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'A second best decision'

(02/25/15 8:22pm)

When Duke canceled plans for a weekly Muslim call to prayer, or adhan, from the Duke Chapel, many who opposed the cancellation claimed that the University had caved to conservative evangelical Franklin Graham and the financial boycott called for in a Facebook post where he called "on the donors and alumni to withhold their support from Duke until this policy is reversed."


Serving with dirty feet

(04/22/14 11:25am)

Most of us “do service.” Sometimes it’s far away, at an orphanage in Kolkata with DukeEngage. For many, it’s here in Durham, tutoring elementary school students or building homes with Habitat for Humanity. Maybe you want to do Teach for America after you graduate, or maybe you simply plan to volunteer at a soup kitchen once you have a family.


Words to live by

(04/08/14 10:15am)

Every so often a quote changes your life. Much more often, a quote helps shape how you view your life or how you understand the world. Today I share some of my favorite quotes, borrowing another columnist’s idea. I hope one of these quotes offers you insight of some sort—about yourself, about your future, about the meaning of life.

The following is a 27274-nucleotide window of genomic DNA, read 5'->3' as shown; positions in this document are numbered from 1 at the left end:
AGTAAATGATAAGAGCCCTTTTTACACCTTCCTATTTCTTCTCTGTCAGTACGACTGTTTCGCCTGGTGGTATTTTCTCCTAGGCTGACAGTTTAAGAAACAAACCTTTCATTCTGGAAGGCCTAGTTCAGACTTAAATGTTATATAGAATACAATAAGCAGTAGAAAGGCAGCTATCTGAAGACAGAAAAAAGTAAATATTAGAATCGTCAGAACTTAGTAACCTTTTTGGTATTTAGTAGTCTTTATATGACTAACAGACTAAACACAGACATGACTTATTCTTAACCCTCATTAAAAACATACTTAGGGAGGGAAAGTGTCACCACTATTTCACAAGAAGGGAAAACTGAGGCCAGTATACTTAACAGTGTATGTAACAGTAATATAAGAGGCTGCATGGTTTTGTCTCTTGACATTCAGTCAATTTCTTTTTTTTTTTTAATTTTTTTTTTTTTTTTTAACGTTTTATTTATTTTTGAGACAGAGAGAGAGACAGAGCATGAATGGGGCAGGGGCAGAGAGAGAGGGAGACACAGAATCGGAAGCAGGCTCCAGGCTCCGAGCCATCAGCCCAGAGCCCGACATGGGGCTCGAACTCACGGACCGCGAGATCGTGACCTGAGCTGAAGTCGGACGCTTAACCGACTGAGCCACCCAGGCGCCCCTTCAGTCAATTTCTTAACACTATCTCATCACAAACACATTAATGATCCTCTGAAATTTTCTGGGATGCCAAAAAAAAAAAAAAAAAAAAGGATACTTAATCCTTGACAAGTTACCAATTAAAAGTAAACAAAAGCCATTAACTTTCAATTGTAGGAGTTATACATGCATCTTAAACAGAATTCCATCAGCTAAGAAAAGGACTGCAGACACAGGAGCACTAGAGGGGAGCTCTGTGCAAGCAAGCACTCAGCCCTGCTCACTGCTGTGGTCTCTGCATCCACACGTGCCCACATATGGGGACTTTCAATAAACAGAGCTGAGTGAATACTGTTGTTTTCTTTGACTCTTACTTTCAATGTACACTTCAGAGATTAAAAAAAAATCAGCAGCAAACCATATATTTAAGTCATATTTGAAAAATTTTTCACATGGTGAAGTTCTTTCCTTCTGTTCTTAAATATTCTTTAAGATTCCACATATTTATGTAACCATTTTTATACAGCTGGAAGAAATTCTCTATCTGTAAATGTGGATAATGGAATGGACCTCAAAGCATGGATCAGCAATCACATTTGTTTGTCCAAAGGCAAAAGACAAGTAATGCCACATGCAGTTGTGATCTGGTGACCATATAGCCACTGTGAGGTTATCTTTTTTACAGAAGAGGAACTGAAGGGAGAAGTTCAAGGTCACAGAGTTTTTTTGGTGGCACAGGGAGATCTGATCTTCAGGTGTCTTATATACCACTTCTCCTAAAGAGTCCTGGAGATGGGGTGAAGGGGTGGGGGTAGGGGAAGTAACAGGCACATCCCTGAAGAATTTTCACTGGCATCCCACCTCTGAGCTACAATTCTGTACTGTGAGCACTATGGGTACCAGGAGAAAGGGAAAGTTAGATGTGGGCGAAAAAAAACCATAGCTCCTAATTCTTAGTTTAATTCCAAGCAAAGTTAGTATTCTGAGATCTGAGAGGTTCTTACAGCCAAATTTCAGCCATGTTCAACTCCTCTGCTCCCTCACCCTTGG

The price of love

(03/25/14 10:28am)

I didn’t know Becky DeNardis. But many of you, so many of you, did. And many of you loved her. Some of you performed a song at her memorial service, a tribute from her friends and neighbors in Round Table. You played a soaring cello, a mournful tuba and an evanescent flute whose melody poured forth over the gathered crowd. Six of you sang, gathered in pairs at microphones. Your voices washed over everyone at the service like waves landing one after another on some far-away shore.


Hurrying past our neighbors?

(02/11/14 7:56am)

In 1973, two Princeton psychologists published a study that should give us pause amidst our hurry. The study subjects were seminary students, Christians preparing for a career in ordained ministry. They had signed up to serve in churches, help the poor, alleviate suffering and be “professional Christians.” Yet, when experimenters told the seminarians to hurry, they were much more likely to ignore human suffering that the experiment placed right in front of them.


The resume, the road and the dream

(01/28/14 11:07am)

At 10 a.m. last Friday, I sat down with an accomplished mid-career professional whom a friend had recommended to me for internship advice; I’ll call him Joel. After Joel and I got to know each other, I outlined my five-point plan for getting a summer internship that could lead to a job after graduation. I told him where I planned to apply and what I would say in my cover letters. He brushed aside my well-constructed plan with an unsettling question: “What do you actually want to do this summer?”